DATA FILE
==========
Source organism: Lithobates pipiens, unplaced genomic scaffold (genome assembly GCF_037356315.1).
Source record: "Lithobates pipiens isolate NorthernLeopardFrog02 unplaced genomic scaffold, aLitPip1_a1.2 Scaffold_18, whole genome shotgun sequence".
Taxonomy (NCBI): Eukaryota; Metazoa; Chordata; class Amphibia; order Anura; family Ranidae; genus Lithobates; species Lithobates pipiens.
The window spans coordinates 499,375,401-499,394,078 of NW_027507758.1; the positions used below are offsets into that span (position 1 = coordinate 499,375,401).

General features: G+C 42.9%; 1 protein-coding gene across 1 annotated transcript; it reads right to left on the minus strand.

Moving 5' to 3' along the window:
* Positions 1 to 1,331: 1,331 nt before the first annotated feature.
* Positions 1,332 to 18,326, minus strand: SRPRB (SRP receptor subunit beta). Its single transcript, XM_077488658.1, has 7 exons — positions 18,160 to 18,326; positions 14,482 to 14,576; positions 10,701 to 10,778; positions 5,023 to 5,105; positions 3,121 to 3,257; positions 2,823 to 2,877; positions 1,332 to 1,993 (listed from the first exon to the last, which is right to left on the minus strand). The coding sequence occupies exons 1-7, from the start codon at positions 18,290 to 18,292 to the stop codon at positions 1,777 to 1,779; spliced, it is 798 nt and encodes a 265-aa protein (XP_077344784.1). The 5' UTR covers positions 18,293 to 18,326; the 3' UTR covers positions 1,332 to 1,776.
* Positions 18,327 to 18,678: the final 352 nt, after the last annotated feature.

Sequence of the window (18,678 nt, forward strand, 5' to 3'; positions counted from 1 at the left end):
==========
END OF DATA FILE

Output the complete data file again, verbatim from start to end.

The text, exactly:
Source organism: Lithobates pipiens, unplaced genomic scaffold (genome assembly GCF_037356315.1).
Source record: "Lithobates pipiens isolate NorthernLeopardFrog02 unplaced genomic scaffold, aLitPip1_a1.2 Scaffold_18, whole genome shotgun sequence".
Taxonomy (NCBI): Eukaryota; Metazoa; Chordata; class Amphibia; order Anura; family Ranidae; genus Lithobates; species Lithobates pipiens.
The window spans coordinates 499,375,401-499,394,078 of NW_027507758.1; the positions used below are offsets into that span (position 1 = coordinate 499,375,401).

General features: G+C 42.9%; 1 protein-coding gene across 1 annotated transcript; it reads right to left on the minus strand.

Moving 5' to 3' along the window:
* Positions 1 to 1,331: 1,331 nt before the first annotated feature.
* Positions 1,332 to 18,326, minus strand: SRPRB (SRP receptor subunit beta). Its single transcript, XM_077488658.1, has 7 exons — positions 18,160 to 18,326; positions 14,482 to 14,576; positions 10,701 to 10,778; positions 5,023 to 5,105; positions 3,121 to 3,257; positions 2,823 to 2,877; positions 1,332 to 1,993 (listed from the first exon to the last, which is right to left on the minus strand). The coding sequence occupies exons 1-7, from the start codon at positions 18,290 to 18,292 to the stop codon at positions 1,777 to 1,779; spliced, it is 798 nt and encodes a 265-aa protein (XP_077344784.1). The 5' UTR covers positions 18,293 to 18,326; the 3' UTR covers positions 1,332 to 1,776.
* Positions 18,327 to 18,678: the final 352 nt, after the last annotated feature.

Sequence of the window (18,678 nt, forward strand, 5' to 3'; positions counted from 1 at the left end):